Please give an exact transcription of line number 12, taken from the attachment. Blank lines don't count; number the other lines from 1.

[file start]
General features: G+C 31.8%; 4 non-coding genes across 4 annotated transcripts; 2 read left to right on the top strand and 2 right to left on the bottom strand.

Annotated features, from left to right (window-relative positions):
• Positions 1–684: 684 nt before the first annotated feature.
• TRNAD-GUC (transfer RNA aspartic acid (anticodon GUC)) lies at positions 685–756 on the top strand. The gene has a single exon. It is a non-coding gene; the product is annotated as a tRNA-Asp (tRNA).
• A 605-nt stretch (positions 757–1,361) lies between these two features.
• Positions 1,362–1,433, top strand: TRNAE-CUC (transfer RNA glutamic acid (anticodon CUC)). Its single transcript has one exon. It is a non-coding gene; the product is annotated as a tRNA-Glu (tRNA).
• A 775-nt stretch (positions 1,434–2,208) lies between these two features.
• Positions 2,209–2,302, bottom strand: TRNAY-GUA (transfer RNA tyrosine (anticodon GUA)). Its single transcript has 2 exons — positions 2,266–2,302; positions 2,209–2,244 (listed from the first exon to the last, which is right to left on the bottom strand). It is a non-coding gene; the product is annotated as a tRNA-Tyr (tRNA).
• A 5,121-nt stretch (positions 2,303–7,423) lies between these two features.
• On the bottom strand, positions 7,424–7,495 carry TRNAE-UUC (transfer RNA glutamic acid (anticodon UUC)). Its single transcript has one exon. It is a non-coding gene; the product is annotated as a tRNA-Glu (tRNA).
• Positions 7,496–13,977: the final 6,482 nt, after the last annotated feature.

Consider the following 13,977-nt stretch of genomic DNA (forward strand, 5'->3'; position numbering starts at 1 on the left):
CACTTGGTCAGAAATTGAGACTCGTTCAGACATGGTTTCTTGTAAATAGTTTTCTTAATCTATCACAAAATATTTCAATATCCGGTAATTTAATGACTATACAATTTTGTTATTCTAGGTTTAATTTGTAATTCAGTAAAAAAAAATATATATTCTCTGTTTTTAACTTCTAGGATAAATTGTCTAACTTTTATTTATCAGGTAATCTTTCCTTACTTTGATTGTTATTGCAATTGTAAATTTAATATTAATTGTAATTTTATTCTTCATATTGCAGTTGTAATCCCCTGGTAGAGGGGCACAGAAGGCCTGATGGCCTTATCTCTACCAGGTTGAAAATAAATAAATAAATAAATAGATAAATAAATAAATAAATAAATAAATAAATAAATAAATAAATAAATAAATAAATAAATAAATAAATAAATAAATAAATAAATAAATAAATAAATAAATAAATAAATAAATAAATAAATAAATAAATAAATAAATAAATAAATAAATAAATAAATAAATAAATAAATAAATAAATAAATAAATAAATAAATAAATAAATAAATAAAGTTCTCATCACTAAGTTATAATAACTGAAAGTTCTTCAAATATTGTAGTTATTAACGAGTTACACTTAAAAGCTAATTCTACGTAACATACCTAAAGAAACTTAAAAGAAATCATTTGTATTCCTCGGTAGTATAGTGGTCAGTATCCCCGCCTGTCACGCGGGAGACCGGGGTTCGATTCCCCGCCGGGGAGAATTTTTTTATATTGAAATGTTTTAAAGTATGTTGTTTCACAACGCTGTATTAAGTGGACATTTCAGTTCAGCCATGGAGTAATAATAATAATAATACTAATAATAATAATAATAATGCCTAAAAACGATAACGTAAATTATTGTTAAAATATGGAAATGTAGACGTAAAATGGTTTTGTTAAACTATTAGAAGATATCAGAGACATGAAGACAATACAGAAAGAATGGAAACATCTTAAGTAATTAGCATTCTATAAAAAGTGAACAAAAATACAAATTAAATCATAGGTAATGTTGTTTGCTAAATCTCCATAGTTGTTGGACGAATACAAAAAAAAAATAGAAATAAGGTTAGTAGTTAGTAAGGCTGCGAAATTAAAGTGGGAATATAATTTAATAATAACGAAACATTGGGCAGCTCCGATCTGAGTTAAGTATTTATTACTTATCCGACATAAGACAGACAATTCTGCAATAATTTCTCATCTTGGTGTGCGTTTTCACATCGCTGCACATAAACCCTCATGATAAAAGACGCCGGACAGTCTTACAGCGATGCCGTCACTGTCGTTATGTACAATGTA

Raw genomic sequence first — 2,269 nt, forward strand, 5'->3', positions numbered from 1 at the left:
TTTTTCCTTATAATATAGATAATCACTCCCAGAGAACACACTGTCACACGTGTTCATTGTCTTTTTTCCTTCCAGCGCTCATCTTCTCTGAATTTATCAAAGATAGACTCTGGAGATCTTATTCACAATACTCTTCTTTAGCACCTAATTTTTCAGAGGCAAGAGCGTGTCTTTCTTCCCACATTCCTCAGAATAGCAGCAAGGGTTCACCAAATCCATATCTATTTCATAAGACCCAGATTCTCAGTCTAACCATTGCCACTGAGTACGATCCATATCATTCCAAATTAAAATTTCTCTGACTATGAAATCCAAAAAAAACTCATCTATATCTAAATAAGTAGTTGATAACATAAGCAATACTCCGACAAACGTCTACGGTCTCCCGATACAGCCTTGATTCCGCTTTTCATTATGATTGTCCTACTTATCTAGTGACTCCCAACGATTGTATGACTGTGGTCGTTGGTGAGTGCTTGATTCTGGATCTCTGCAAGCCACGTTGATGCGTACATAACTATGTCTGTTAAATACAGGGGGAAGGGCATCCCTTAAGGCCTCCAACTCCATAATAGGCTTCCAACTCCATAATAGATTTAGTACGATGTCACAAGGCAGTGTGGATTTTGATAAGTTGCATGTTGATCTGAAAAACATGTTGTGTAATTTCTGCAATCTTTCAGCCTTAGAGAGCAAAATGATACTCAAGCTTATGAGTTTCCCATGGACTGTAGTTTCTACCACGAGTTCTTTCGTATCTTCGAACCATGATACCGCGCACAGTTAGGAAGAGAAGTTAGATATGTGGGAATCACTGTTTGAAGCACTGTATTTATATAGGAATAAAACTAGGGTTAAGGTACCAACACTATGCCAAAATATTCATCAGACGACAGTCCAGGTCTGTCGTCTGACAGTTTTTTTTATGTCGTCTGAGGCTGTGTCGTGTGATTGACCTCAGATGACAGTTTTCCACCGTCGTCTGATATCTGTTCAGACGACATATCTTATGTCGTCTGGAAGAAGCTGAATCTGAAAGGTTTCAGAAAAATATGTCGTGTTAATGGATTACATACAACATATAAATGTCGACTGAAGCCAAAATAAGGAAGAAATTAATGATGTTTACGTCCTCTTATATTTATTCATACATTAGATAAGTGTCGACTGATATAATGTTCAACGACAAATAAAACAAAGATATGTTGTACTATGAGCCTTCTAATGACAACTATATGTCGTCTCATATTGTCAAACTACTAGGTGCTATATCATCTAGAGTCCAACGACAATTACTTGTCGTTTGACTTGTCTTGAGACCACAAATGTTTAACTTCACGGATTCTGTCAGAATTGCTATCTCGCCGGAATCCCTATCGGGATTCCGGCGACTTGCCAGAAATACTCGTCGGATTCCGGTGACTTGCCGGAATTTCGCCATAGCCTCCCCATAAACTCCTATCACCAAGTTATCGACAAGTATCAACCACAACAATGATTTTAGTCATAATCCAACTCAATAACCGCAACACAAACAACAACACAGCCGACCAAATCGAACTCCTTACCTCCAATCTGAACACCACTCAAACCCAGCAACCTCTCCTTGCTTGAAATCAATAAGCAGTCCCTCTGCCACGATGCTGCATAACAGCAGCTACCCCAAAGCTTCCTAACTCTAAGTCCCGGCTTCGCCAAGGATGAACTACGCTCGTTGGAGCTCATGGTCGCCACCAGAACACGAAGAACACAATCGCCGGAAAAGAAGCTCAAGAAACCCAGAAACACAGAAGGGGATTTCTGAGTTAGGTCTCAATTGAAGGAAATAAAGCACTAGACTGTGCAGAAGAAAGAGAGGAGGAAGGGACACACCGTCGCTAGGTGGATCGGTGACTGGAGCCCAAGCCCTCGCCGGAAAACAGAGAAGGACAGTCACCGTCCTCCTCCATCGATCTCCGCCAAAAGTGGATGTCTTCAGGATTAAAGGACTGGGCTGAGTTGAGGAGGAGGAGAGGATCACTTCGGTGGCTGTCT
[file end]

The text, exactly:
Consider the following 13,977-nt stretch of genomic DNA (forward strand, 5'->3'; position numbering starts at 1 on the left):